- Choose the amount of clay you need for your slab. Remember, it should drape several inches over the mold in each direction (you will cut the excess away and be able to use it later)
- Flatten your clay by hand so it’s roughly 1.5” tall (and square)
Using the slab rolling machine, start moving the clay back and forth, lowering it about ¼” between each pass
- Be sure to use the correct slab roller material. The canvas is for dark clays, the smoother one is for light clays
- Rotate the clay 90 degrees each pass. If you’re doing anything round or square you want as square a piece as you can make. If you’re doing something rectangular, you can work it a little different to make it longer
- If using a hydro-mold: fasten the mold to your wheel head. The only difference between this and doing it on a tabletop is that the wheel is spinning while you work
- If using a regular mold: set it on a clean bench top and make sure you have plenty of elbow room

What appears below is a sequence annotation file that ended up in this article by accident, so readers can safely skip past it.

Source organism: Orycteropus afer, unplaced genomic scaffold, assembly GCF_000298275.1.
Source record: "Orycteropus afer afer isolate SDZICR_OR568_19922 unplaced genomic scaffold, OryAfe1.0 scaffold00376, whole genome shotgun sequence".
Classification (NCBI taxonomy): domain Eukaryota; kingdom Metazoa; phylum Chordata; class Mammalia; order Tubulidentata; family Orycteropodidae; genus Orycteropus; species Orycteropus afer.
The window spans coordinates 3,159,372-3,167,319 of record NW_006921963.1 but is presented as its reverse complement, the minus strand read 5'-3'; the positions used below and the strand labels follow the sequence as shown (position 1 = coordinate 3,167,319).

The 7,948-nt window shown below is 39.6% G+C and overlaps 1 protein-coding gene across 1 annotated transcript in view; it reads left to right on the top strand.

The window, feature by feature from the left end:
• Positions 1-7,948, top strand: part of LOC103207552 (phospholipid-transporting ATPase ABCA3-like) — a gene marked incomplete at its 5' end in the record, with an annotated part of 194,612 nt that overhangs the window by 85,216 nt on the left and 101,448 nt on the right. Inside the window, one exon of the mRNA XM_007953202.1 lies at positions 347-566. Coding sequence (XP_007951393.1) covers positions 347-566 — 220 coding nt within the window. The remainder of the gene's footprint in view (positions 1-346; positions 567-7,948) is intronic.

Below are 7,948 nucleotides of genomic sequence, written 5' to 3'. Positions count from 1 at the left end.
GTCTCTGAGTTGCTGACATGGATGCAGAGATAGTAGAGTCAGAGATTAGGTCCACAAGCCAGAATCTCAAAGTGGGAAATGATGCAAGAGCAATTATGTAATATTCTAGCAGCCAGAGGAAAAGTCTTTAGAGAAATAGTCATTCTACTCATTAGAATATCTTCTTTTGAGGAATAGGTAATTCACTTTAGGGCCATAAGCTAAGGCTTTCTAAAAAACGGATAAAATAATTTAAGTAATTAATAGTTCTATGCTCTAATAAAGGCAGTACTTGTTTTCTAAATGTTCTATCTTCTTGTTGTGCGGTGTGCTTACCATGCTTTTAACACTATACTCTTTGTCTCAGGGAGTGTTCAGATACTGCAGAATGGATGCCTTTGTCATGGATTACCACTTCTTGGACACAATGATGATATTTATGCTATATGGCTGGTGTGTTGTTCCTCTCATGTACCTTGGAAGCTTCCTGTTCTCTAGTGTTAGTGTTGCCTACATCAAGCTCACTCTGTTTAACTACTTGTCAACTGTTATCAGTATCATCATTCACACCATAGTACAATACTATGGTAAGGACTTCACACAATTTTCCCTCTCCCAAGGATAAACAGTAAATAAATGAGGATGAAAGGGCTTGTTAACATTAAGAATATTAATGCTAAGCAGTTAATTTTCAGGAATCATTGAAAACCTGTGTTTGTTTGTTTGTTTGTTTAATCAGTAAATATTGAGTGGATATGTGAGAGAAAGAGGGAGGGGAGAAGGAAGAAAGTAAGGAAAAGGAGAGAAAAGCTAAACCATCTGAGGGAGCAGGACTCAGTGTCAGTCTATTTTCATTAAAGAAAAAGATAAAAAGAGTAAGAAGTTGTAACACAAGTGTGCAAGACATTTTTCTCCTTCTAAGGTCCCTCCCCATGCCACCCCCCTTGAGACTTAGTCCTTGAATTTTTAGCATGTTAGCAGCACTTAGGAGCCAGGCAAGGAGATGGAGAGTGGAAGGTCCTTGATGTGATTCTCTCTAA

- Drape your slab slowly over the top of your mold, starting in the middle. Lower it down slowly to let it naturally sink and sit properly on the mold
Once you have set it down, release it and use your fingers to slowly press from the middle toward the outside edges.
- You are simply forming here and pushing any air out. Do not press and flatten the clay as you go. This is a gentle procedure.
- Use a needle tool to carefully trim the excess to about 1” below the bottom of the mold (all the way around). Ball up the extra clay and save it for future use
- Using a damp sponge, work your way continuously around the clay, smoothing it out and compressing the clay
- Now use a soft rib and do it again to really compress your clay
- Now do it with the sponge again to make it nice and get rid of any slip buildup
- Trim around the base of the mold with your needle tool, getting right against the mold but not digging into it at all. Your line will be a bit rough, that’s expected.
- Let it dry until the whole thing has lifted about ¼” to ½” (as the plaster dries out the clay)
Once it is leather hard to the touch, carefully lift the clay off the mold
- Note that this is the stage you will add foot rings, handles, feet, etc. So if you’re adding anything to the bottom of your piece, this is the time
- Note that this is the stage you will add your maker’s mark, stamp work, texture work, etc.
Using Hump & Slump Molds: Dan’s Quick Glimpse How-To
This is the process of using the slab molds (hump molds and slump molds) that I have available here at The Donkey Mud Studio.